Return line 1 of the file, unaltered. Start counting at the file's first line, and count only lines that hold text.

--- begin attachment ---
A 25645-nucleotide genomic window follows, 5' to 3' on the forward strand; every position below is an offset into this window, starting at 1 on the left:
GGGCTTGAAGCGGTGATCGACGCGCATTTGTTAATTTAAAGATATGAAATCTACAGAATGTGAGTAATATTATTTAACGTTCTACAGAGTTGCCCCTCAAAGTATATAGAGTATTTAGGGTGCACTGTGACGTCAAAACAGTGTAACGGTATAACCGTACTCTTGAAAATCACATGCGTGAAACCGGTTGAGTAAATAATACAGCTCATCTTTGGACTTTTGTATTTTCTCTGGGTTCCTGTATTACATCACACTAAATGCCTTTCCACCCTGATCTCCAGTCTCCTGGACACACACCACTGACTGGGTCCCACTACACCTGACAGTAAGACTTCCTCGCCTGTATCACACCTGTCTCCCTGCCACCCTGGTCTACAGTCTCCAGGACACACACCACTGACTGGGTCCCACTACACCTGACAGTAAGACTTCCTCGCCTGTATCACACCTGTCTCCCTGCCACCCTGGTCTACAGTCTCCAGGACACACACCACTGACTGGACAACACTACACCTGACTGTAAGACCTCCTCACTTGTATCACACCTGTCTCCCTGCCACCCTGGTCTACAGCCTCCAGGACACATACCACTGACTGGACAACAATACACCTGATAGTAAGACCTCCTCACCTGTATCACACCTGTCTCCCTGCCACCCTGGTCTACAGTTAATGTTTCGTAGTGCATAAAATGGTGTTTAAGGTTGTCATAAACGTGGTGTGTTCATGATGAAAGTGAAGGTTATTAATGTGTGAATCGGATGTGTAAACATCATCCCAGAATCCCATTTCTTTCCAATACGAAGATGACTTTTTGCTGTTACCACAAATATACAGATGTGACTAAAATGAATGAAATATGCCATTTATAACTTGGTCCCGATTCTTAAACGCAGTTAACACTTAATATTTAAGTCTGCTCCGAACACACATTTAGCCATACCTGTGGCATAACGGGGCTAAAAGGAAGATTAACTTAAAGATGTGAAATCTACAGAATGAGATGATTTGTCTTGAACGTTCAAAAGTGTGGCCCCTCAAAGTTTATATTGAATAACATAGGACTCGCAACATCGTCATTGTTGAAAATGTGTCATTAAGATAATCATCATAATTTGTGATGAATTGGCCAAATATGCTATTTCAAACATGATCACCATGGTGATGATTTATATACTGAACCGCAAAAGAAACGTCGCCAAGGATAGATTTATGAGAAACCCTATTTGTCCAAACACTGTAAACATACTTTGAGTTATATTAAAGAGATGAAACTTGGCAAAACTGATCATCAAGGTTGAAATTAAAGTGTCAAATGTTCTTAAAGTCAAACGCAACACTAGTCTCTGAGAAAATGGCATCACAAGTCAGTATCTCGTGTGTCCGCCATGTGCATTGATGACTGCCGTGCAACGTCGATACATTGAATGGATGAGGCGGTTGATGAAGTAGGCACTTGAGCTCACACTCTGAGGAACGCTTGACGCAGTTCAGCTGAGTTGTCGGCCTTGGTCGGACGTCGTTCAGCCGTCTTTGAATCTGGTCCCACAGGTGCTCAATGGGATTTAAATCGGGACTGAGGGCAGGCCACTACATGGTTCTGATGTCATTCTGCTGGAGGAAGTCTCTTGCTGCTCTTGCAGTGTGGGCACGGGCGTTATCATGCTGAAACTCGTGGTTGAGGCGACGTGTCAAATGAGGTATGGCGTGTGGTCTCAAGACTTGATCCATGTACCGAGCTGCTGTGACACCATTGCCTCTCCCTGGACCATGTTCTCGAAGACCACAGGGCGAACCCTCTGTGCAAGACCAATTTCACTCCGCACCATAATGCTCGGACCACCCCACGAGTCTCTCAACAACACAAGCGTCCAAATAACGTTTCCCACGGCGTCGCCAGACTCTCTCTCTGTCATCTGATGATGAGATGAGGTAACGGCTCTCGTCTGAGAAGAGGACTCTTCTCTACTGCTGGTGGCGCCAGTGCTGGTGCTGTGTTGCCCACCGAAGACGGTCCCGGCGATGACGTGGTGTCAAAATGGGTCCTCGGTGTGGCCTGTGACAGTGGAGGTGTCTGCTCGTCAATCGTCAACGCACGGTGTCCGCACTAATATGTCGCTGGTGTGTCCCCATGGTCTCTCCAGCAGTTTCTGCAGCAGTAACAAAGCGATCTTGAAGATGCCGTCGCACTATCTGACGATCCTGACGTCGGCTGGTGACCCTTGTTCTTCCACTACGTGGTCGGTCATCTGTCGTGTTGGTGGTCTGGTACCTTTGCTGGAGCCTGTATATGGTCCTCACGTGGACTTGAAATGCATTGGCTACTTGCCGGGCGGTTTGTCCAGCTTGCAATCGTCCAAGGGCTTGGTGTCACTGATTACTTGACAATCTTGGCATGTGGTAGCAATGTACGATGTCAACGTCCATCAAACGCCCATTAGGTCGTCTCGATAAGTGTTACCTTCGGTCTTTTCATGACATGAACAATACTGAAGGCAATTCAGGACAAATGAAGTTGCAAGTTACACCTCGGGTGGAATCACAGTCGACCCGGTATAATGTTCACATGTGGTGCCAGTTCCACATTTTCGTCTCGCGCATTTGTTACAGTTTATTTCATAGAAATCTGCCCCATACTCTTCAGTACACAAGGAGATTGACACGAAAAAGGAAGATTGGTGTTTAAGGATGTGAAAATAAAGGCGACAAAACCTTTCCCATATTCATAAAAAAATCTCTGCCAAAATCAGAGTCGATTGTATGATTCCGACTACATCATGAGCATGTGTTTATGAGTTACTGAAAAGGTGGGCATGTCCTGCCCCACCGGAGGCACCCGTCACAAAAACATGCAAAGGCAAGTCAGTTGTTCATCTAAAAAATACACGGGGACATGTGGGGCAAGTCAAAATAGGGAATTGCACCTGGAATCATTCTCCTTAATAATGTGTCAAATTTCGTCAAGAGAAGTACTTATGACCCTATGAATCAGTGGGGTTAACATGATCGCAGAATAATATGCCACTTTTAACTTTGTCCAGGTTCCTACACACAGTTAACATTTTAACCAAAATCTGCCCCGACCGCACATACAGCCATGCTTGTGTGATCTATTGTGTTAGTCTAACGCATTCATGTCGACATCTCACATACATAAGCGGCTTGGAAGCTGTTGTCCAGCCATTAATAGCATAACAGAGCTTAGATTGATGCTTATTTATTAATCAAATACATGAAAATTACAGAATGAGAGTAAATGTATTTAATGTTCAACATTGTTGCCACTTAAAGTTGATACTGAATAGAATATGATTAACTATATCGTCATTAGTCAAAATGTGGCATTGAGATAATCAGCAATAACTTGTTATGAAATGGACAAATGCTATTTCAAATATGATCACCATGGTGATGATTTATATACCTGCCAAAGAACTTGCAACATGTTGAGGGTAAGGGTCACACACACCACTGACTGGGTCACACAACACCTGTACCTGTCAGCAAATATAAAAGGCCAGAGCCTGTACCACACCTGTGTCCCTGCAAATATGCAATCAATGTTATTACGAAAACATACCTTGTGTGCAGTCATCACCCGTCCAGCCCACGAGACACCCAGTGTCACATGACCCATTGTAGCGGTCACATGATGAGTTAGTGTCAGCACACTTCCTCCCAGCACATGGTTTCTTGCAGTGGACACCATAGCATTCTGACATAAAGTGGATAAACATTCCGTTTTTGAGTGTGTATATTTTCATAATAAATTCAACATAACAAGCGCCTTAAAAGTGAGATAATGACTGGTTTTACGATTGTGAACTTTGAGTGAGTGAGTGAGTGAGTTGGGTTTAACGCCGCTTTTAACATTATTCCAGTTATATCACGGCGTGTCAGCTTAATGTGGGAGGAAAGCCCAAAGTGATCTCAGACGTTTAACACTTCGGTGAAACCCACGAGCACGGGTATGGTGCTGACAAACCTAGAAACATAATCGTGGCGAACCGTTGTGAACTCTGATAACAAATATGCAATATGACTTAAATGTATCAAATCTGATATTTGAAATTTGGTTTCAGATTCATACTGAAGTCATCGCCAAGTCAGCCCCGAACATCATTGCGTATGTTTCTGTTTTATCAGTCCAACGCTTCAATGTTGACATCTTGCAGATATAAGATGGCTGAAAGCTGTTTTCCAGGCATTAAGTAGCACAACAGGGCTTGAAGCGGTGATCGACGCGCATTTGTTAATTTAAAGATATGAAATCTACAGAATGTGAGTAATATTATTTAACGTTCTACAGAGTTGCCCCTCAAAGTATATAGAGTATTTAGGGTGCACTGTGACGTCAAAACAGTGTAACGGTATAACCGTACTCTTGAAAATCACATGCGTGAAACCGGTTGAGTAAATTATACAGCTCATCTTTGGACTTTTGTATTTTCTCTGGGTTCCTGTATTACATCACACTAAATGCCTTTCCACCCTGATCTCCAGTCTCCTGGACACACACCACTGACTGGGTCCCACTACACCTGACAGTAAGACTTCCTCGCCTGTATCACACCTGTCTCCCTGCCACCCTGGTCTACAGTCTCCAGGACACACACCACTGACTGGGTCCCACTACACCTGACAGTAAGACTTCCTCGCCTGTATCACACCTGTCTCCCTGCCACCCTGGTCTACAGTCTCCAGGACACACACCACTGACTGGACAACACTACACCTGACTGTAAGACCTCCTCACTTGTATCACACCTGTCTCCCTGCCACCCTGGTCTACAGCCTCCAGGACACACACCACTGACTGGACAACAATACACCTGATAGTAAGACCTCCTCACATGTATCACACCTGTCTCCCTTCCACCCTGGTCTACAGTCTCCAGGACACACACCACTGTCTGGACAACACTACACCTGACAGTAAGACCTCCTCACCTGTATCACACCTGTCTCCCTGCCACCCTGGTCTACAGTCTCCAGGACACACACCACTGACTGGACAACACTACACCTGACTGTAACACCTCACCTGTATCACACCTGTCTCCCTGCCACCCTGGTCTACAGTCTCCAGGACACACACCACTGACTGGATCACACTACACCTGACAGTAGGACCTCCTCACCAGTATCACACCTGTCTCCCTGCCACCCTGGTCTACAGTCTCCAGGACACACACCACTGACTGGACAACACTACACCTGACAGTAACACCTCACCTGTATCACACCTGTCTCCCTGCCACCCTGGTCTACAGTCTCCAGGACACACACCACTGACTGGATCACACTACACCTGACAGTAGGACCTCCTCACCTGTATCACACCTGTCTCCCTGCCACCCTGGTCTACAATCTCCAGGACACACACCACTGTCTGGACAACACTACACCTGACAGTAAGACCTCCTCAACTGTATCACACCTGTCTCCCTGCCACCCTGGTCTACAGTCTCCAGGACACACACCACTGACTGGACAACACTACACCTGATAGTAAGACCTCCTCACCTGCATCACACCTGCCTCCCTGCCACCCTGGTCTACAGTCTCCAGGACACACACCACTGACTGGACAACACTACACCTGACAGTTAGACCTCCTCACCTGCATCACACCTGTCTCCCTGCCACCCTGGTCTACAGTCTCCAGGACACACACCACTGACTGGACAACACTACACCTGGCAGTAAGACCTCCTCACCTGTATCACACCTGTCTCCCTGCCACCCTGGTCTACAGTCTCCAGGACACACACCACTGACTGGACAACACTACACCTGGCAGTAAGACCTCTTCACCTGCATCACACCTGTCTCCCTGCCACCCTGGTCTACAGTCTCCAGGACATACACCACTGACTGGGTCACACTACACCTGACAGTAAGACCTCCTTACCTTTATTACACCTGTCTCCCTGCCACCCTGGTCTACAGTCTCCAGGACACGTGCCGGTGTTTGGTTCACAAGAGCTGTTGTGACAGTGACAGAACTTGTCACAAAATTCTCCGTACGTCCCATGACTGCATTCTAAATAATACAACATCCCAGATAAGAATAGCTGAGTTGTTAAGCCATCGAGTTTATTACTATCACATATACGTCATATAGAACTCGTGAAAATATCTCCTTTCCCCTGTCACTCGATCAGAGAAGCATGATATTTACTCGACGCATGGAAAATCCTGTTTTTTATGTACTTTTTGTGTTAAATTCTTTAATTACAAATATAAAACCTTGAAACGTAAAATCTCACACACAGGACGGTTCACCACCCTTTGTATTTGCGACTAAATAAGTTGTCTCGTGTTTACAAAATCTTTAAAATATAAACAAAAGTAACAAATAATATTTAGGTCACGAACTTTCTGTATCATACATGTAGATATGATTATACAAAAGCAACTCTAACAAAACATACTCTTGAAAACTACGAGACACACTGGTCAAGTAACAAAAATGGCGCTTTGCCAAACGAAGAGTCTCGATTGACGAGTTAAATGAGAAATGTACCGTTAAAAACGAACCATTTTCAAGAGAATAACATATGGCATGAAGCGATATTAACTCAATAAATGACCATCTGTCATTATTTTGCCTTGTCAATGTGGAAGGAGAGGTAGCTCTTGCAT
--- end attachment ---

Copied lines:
A 25645-nucleotide genomic window follows, 5' to 3' on the forward strand; every position below is an offset into this window, starting at 1 on the left: